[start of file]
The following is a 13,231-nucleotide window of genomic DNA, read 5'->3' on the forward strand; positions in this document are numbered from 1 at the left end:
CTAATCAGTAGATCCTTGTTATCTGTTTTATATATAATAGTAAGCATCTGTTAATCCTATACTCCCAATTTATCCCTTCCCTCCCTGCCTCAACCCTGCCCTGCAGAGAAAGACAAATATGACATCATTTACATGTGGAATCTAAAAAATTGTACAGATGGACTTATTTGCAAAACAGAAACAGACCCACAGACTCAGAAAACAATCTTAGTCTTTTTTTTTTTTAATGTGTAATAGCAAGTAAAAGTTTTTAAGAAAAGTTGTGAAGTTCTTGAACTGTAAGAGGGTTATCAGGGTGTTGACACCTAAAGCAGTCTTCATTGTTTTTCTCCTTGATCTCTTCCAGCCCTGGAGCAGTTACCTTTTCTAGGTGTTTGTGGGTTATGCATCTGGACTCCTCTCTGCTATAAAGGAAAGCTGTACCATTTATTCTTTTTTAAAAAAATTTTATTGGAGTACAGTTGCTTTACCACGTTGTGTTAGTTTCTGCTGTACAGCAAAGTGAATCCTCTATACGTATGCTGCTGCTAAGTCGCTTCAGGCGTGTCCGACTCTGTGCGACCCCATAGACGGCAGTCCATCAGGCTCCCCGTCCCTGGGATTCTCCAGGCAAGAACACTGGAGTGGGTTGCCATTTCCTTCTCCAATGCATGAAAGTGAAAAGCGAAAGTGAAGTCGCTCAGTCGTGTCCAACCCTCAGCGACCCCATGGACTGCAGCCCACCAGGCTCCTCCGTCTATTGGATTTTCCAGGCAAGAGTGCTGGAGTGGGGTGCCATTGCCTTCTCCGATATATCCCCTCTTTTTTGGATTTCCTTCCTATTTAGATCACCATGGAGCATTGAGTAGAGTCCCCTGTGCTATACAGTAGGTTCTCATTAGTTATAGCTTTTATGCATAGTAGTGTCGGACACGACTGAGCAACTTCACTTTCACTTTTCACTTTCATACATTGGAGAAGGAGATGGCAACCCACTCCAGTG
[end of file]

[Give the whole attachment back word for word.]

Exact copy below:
The following is a 13,231-nucleotide window of genomic DNA, read 5'->3' on the forward strand; positions in this document are numbered from 1 at the left end:
CTAATCAGTAGATCCTTGTTATCTGTTTTATATATAATAGTAAGCATCTGTTAATCCTATACTCCCAATTTATCCCTTCCCTCCCTGCCTCAACCCTGCCCTGCAGAGAAAGACAAATATGACATCATTTACATGTGGAATCTAAAAAATTGTACAGATGGACTTATTTGCAAAACAGAAACAGACCCACAGACTCAGAAAACAATCTTAGTCTTTTTTTTTTTTAATGTGTAATAGCAAGTAAAAGTTTTTAAGAAAAGTTGTGAAGTTCTTGAACTGTAAGAGGGTTATCAGGGTGTTGACACCTAAAGCAGTCTTCATTGTTTTTCTCCTTGATCTCTTCCAGCCCTGGAGCAGTTACCTTTTCTAGGTGTTTGTGGGTTATGCATCTGGACTCCTCTCTGCTATAAAGGAAAGCTGTACCATTTATTCTTTTTTAAAAAAATTTTATTGGAGTACAGTTGCTTTACCACGTTGTGTTAGTTTCTGCTGTACAGCAAAGTGAATCCTCTATACGTATGCTGCTGCTAAGTCGCTTCAGGCGTGTCCGACTCTGTGCGACCCCATAGACGGCAGTCCATCAGGCTCCCCGTCCCTGGGATTCTCCAGGCAAGAACACTGGAGTGGGTTGCCATTTCCTTCTCCAATGCATGAAAGTGAAAAGCGAAAGTGAAGTCGCTCAGTCGTGTCCAACCCTCAGCGACCCCATGGACTGCAGCCCACCAGGCTCCTCCGTCTATTGGATTTTCCAGGCAAGAGTGCTGGAGTGGGGTGCCATTGCCTTCTCCGATATATCCCCTCTTTTTTGGATTTCCTTCCTATTTAGATCACCATGGAGCATTGAGTAGAGTCCCCTGTGCTATACAGTAGGTTCTCATTAGTTATAGCTTTTATGCATAGTAGTGTCGGACACGACTGAGCAACTTCACTTTCACTTTTCACTTTCATACATTGGAGAAGGAGATGGCAACCCACTCCAGTG